# How to measure the lack of external force during free fall?

1. Sep 18, 2007

### Bob Walance

I’m an electrical engineer. When explaining gravity in GR terms to my peers, and I get to the part about there being no net force acting upon an object that’s “free falling” in curved spacetime, I have difficulty countering the argument:

“Yeah, you can’t measure a net force because gravity is pulling on all parts of the free falling matter equally.”

The fact that photons are affected by curved spacetime doesn’t seem to impress them as much as it does me, and so while I’m content believing that there are no net external forces acting on a free falling object, trying to convince others has proven to be a difficult task.

I know how to build accelerometers that show that there are no external forces during free fall, but does anyone out there know of any better techniques or arguments?

Thanks.

Bob Walance

2. Sep 18, 2007

### paw

How about the fact that an object in free fall should be an inertial frame of reference. Were it accelerated you'd need GR corrections to the effects of SR; time dilation etc. Since you don't, afaik, then free fall isn't an accelerated frame. No acceleration, no net force.

Just a thought.

3. Sep 18, 2007

### pervect

Staff Emeritus
If your students think there is some way to distinguish between a force that is pulling on all parts of the falling object equally, as opposed to saying that there is no force, it should be up to them to come up with an experiment that will distinguish the two cases.

If there isn't any way to distinguish the two cases, the whole issue becomes a pointless philosophical argument. (Which is what I see it as being).

Perhaps you might mention the principle of equivalence. There are several forms that this takes, the one of specific interest is that gravity acts on any sort of body so that it accelerates equally, i.e. so that the gravitational mass is always equal to the inertial mass. This is not explainable with the Newtonian point of view, but is a natural consequence of GR. If one views gravity as some sort of "force", it's just an accident that the gravitational mass of bodies is always equal to their inertial mass. (And force being proportional to mass is the requirement for the fact that bodies accelerate uniformly under gravity, indpendent of their composition, i.e. that a brick made of gold falls at the same rate as one made of wood).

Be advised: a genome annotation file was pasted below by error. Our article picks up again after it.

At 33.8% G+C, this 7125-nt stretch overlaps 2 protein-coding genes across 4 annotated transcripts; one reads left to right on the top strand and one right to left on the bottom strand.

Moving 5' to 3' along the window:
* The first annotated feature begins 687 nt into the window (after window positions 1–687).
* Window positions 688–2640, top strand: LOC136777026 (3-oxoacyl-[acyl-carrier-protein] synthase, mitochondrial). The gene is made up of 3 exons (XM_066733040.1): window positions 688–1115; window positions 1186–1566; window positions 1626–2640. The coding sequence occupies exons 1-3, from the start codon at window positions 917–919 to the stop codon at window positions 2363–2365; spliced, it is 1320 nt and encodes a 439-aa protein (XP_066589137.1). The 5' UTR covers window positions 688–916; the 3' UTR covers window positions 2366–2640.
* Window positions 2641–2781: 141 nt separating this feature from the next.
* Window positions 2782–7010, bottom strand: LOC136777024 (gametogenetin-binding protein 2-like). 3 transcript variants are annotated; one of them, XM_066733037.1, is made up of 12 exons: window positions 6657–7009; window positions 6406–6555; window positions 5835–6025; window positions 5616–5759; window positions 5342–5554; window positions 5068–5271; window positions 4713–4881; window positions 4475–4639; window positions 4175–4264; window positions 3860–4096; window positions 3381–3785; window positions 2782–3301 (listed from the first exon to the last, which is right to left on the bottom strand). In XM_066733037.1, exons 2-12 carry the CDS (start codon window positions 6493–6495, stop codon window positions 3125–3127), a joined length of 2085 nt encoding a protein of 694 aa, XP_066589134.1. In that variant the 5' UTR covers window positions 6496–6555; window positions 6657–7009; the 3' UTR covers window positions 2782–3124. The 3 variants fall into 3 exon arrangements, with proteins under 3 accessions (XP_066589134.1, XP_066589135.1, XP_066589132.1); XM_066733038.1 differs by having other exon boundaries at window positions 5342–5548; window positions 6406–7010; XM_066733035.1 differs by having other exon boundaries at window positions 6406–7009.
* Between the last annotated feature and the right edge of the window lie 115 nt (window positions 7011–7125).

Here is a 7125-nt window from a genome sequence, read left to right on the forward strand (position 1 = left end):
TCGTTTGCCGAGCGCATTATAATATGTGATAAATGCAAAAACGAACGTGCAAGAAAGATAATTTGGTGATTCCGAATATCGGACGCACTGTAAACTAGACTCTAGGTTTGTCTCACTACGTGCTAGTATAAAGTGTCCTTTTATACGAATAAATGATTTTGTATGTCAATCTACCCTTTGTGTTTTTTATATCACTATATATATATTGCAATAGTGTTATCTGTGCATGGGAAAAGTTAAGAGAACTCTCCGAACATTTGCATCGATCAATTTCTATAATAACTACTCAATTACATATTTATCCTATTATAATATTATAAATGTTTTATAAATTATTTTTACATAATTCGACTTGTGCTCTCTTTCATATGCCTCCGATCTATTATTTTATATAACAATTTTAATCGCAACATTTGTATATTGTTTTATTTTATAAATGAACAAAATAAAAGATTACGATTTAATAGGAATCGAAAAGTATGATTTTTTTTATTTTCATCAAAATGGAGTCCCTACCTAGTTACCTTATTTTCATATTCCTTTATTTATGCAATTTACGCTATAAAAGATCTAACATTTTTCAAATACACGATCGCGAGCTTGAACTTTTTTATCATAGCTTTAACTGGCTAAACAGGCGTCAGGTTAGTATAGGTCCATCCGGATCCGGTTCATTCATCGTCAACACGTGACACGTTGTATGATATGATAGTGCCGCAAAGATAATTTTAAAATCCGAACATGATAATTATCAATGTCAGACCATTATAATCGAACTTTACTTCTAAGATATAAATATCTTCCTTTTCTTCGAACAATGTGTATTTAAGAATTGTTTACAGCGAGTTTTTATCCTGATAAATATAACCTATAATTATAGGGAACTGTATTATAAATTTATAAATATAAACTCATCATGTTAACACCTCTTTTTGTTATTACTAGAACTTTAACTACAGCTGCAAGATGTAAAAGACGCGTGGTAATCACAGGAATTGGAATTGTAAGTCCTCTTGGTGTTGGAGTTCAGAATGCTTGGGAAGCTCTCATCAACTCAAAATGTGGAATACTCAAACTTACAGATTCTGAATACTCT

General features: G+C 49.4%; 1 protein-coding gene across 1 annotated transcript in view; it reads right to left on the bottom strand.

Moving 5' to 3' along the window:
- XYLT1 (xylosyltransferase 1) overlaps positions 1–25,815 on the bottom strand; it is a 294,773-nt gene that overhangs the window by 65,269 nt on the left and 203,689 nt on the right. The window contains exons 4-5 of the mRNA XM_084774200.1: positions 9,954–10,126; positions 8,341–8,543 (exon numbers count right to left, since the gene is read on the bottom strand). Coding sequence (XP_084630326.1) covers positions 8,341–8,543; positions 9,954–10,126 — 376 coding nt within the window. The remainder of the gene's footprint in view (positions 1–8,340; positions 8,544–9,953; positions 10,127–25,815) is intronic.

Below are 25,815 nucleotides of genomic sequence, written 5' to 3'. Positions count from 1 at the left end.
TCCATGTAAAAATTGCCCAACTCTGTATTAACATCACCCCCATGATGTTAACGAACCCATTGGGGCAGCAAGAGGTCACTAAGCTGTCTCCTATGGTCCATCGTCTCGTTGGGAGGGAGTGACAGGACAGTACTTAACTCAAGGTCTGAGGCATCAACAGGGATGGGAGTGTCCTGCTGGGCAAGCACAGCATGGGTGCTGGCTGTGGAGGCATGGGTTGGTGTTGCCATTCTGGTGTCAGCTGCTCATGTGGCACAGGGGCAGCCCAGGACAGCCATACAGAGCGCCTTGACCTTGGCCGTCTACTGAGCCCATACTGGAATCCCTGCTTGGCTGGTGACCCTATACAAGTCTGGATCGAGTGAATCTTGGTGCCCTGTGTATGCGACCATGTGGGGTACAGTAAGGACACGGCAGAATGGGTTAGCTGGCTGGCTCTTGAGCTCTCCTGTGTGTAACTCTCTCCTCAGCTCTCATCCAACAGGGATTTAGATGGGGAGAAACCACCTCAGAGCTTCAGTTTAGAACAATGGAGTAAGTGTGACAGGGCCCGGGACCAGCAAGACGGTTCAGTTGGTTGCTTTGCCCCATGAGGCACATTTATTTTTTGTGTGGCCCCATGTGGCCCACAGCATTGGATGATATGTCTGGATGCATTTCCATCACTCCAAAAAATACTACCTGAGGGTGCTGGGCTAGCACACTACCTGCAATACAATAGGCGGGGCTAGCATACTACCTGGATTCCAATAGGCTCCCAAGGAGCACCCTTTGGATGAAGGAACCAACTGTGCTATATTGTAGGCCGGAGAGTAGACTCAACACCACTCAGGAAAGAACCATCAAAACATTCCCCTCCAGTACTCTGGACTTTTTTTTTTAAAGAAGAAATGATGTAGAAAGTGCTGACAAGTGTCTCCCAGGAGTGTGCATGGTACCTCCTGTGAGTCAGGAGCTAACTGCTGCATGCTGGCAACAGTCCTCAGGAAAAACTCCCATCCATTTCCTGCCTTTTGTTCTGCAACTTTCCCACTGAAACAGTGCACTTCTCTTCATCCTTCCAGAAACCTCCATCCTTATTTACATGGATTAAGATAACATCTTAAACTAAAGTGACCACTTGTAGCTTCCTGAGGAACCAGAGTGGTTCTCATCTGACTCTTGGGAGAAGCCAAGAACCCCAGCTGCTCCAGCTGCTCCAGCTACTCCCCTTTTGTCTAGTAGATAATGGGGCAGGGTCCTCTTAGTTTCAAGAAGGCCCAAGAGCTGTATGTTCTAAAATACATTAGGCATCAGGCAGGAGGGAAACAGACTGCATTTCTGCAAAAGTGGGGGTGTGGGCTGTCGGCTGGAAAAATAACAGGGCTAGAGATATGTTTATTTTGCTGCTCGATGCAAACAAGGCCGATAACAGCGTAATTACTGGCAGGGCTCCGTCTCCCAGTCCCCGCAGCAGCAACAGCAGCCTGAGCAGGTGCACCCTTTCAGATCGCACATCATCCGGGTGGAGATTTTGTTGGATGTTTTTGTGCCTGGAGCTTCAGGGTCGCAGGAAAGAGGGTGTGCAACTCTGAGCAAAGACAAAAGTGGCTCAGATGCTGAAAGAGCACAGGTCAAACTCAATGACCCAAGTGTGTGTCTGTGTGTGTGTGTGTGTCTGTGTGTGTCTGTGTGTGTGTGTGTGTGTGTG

To give deeper meaning to this observed fact, one must say that it is a fundamental law, and not just "coincidence". This is what GR does, and what Newtonian theory (and apparently your students) does not do.

On a slightly different tack:

One thing that might be interesting to note is that GR and Newtonian theory both predict that there will be small tidal forces on a free-falling body. This means that if you mount your accelerometer in the center of mass of your free-falling body it will read zero, but if you mount it somewhere else, you'll get a very small reading.

Forward mass detectors is another very sensitive way of measuring gravity gradients (i.e. tidal forces).

For an free-falling observer, tidal forces can be directly related to components of the Riemann curvature tensor of GR. Tidal forces are the simplest link between the mathematics of GR (the Riemann tensor), and familiar physical "forces".

4. Sep 18, 2007

### Bob Walance

Oh boy. When I use the phrase "No acceleration" I get even more puzzled looks. If they buy into the 'free fall is an inertial frame of reference' concept then no convincing is necessary. Unfortunately, my peers were taught by Newton and not by Einstein.

Thanks anyway.

Bob

5. Sep 18, 2007

### paw

I was thinking more along the lines of an ion beam though. The ions are in free fall even though their speed can be a decent fraction of c. I'm pretty sure the effects predicted by SR such as time dilation have been measured and don't require any correction for acceleration.

Still, it's unlikely to convince anyone who doesn't want to be convinced.

6. Sep 20, 2007

### Bob Walance

This Forward mass detector is a very interesting device. I found the patent for it and will attempt to attach it in a separate post.